The Poems Speak for Themselves

— The meeting was over, and the members had gone home. Upon the library table, in the twilight, lay the sole testimony to the afternoon’s activity, — a fat volume of Dr. Berdoe’s Browning Encyclopædia, Mrs. Sutherland ORR’S sturdy lift le Browning Handbook, and an insignificant copy of the Poems of Robert Browning. The Handbook and the Encyclopedia were silent. Their power for utterance — at least that which was ascribed to them — had already had full play. Not so the Poems. They had suffered much during the afternoon, and, until now, had had no chance to speak for themselves. Therefore : —

“ They culled me obscure ! ” cried Childe Roland. “Obscure! And they read that miserable ‘explanation,’” — the now helpless Encyclopædia shrank between its covers, — “ an ‘ explanation ’ which is far more obscure than I am myself, besides being utterly false.”

“ What I object to,” said the Last Duchess scornfully, “ is this thinking that we need any explanation at all.”

“ Why can’t they just take us for what we ’re worth ? ” gloomily remarked the Lost Leader.

“ No student of Browning ever accepts anything upon its face value. We are all enigmas to be found out, riddles to be guessed,” quoth Master Hugues.

“ Neither are we to be enjoyed ; we are solely matters for study and research,” chuckled Fra Lippo Lippi. “But, zooks! we ought to be used to it by this time, though.”

“ You have an easy enough time of it,” grumbled Caliban. “ Think of what I have to endure.”

“ Ah, but there’s no denying, Caliban, that your acquaintance is hard to make. First impressions count for simply nothing, in your case. The worst is when they pretend (for it is pretense, nothing else) that so plain a statement as I make is non-understandable.”

It was Christina who spoke.

“ I never want to hear again the names Corson, or Nettlesliip, or Mrs. Sutherland Orr, or Dr. Berdoe,” solemnly announced Count Gismond.

“ Nor I, nor I,” chimed in Abt Vogler and the Patriot.

There was silence for some moments. Then said Andrea del Sarto : —

“ Did you see them burrowing into natural history this afternoon ? They actually thought that ‘ cue-owl ’ was of more importance than all the rest of me put together.”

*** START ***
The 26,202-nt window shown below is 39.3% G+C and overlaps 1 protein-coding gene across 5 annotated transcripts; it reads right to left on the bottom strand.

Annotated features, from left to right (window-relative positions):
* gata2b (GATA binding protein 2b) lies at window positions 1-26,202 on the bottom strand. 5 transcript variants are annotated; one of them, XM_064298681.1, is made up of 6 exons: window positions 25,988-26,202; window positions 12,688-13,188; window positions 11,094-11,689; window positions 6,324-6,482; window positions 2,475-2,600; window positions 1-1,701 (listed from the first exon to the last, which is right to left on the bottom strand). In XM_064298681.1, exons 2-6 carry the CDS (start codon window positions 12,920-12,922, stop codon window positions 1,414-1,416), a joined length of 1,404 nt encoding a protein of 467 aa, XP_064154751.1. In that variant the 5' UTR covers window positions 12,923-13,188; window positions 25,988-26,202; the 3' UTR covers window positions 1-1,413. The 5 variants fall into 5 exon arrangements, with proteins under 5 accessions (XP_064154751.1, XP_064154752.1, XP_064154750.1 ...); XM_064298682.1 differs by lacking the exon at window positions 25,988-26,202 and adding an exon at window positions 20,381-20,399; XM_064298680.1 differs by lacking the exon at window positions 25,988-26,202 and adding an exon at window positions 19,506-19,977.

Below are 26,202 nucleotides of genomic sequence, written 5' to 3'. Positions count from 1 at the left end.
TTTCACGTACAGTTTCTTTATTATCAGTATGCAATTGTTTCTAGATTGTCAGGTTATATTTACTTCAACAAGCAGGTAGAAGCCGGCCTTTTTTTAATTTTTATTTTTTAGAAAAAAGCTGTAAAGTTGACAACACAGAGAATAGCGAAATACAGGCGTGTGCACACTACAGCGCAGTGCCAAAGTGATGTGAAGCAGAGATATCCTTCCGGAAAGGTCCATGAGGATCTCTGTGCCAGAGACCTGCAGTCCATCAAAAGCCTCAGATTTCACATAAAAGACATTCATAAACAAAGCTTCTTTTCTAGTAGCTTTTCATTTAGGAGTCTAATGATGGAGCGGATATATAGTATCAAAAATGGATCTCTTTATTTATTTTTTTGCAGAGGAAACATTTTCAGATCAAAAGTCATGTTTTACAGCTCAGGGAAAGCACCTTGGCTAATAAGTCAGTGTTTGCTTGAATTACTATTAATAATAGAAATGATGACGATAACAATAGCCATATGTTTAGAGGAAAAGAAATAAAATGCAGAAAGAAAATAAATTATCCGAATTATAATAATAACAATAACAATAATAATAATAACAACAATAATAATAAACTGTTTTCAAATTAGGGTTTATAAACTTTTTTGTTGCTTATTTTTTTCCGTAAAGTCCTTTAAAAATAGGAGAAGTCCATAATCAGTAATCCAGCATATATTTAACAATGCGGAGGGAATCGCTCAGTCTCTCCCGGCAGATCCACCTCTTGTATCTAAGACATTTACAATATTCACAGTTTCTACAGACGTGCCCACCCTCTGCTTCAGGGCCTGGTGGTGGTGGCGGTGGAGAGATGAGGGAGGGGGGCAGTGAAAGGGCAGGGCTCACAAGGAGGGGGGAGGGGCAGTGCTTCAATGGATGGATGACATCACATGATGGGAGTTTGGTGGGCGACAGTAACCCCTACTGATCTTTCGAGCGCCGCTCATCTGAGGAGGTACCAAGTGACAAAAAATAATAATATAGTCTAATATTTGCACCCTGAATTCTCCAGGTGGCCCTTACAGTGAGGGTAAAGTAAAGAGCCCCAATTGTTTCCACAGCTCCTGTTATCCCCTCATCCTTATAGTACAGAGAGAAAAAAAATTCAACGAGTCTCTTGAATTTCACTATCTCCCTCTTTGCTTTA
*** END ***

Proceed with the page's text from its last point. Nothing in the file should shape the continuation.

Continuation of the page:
“ I ’ll believe anything of them,” said the Pied Piper, “except that they ever once caught at the true meaning of any of us.”

“ Obscure ! ” again hissed Childe Roland.

“ They once spent a whole afternoon trying to find out something about ‘The Eight,’” said Fra Lippo Lippi. ‘“The magistrates of Florence ’ wasn’t enough,— oh dear, no ! It must he their names, and how old they were, and the color of their eyes, and ” —

“ I remember it,” interrupted Respectability. “They seized upon me at that same meeting, and such a going over as they gave Guizot and Montalembert! ”

“ That’s nothing! ” cried the Statue and the Bust. “ Think of all I’ve put up with from them! I” —

“ My friends ” — began Rabbi Ben Ezra.

“ It’s all right,” smiled Pippa.

“ It will be right some time,” supplemented Saul.

“ But I don’t want to be poetry of the future,” complained Childe Roland. “I am poetry of the present, and why people can’t ” —

“ They will some day,” continued Rabbi Ben Ezra. “So long, of course, as they view us through a medium merely, we are obscure, all of us, even Evelyn Hope. But just give us a chance to be seen in our true colors, let us but once speak for ourselves, and Robert Browning will be no more misunderstood.”

“ It’s sure to come,” said Pippa.

“ We have only to wait,” said Saul.

“ Obscure ! ” again cried the unpacified Childe Roland.

Just here the president of the Browning Club reëntered her library. Unmindful as ever of what the wonder-verse was saying, she picked up the volume of Poems and carefully stowed it away upon the bookshelf. She then returned to the Encyclopædia and Handbook, and resumed her interesting and vital researches regarding Andrea del Sarto’s “cue-owl.”